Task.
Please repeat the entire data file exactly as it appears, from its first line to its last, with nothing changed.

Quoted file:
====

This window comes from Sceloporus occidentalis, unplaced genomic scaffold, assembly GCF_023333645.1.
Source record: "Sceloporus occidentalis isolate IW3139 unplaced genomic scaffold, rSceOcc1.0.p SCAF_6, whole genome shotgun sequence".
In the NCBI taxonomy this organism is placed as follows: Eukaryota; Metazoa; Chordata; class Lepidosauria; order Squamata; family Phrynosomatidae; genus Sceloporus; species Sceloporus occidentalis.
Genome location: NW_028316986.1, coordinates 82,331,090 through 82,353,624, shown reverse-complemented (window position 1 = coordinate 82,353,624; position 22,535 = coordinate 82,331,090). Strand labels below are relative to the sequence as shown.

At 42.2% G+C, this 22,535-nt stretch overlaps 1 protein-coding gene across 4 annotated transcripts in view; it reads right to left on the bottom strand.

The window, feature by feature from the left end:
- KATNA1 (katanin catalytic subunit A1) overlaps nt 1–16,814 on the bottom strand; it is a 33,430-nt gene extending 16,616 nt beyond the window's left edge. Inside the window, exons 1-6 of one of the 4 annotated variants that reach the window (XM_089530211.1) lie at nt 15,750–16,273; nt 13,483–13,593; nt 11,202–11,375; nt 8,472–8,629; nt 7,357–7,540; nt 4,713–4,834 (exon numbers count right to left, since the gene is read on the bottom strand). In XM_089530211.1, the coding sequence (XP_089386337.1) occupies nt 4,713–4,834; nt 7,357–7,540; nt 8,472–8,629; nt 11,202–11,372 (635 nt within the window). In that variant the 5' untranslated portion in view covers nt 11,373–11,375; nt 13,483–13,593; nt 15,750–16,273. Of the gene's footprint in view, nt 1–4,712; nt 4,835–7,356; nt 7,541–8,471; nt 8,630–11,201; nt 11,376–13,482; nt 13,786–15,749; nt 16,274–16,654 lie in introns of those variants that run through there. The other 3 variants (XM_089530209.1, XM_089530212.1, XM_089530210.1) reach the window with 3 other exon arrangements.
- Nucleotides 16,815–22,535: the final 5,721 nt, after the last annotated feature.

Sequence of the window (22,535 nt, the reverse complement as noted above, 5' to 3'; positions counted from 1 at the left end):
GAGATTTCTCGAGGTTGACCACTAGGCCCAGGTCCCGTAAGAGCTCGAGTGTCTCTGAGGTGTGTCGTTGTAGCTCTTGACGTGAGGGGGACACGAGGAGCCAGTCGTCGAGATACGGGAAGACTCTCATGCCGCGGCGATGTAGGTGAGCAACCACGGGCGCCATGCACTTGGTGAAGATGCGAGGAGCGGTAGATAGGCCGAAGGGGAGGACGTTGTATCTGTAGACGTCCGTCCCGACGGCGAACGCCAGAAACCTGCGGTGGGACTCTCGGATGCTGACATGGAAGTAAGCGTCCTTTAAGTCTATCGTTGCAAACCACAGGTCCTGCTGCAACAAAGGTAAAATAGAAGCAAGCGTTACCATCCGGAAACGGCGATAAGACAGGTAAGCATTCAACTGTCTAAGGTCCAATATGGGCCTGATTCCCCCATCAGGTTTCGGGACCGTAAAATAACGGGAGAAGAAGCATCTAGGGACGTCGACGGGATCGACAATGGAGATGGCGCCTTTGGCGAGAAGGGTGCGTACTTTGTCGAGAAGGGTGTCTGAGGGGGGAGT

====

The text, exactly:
This window comes from Sceloporus occidentalis, unplaced genomic scaffold, assembly GCF_023333645.1.
Source record: "Sceloporus occidentalis isolate IW3139 unplaced genomic scaffold, rSceOcc1.0.p SCAF_6, whole genome shotgun sequence".
In the NCBI taxonomy this organism is placed as follows: Eukaryota; Metazoa; Chordata; class Lepidosauria; order Squamata; family Phrynosomatidae; genus Sceloporus; species Sceloporus occidentalis.
Genome location: NW_028316986.1, coordinates 82,331,090 through 82,353,624, shown reverse-complemented (window position 1 = coordinate 82,353,624; position 22,535 = coordinate 82,331,090). Strand labels below are relative to the sequence as shown.

At 42.2% G+C, this 22,535-nt stretch overlaps 1 protein-coding gene across 4 annotated transcripts in view; it reads right to left on the bottom strand.

The window, feature by feature from the left end:
- KATNA1 (katanin catalytic subunit A1) overlaps nt 1–16,814 on the bottom strand; it is a 33,430-nt gene extending 16,616 nt beyond the window's left edge. Inside the window, exons 1-6 of one of the 4 annotated variants that reach the window (XM_089530211.1) lie at nt 15,750–16,273; nt 13,483–13,593; nt 11,202–11,375; nt 8,472–8,629; nt 7,357–7,540; nt 4,713–4,834 (exon numbers count right to left, since the gene is read on the bottom strand). In XM_089530211.1, the coding sequence (XP_089386337.1) occupies nt 4,713–4,834; nt 7,357–7,540; nt 8,472–8,629; nt 11,202–11,372 (635 nt within the window). In that variant the 5' untranslated portion in view covers nt 11,373–11,375; nt 13,483–13,593; nt 15,750–16,273. Of the gene's footprint in view, nt 1–4,712; nt 4,835–7,356; nt 7,541–8,471; nt 8,630–11,201; nt 11,376–13,482; nt 13,786–15,749; nt 16,274–16,654 lie in introns of those variants that run through there. The other 3 variants (XM_089530209.1, XM_089530212.1, XM_089530210.1) reach the window with 3 other exon arrangements.
- Nucleotides 16,815–22,535: the final 5,721 nt, after the last annotated feature.

Sequence of the window (22,535 nt, the reverse complement as noted above, 5' to 3'; positions counted from 1 at the left end):
GAGATTTCTCGAGGTTGACCACTAGGCCCAGGTCCCGTAAGAGCTCGAGTGTCTCTGAGGTGTGTCGTTGTAGCTCTTGACGTGAGGGGGACACGAGGAGCCAGTCGTCGAGATACGGGAAGACTCTCATGCCGCGGCGATGTAGGTGAGCAACCACGGGCGCCATGCACTTGGTGAAGATGCGAGGAGCGGTAGATAGGCCGAAGGGGAGGACGTTGTATCTGTAGACGTCCGTCCCGACGGCGAACGCCAGAAACCTGCGGTGGGACTCTCGGATGCTGACATGGAAGTAAGCGTCCTTTAAGTCTATCGTTGCAAACCACAGGTCCTGCTGCAACAAAGGTAAAATAGAAGCAAGCGTTACCATCCGGAAACGGCGATAAGACAGGTAAGCATTCAACTGTCTAAGGTCCAATATGGGCCTGATTCCCCCATCAGGTTTCGGGACCGTAAAATAACGGGAGAAGAAGCATCTAGGGACGTCGACGGGATCGACAATGGAGATGGCGCCTTTGGCGAGAAGGGTGCGTACTTTGTCGAGAAGGGTGTCTGAGGGGGGAGT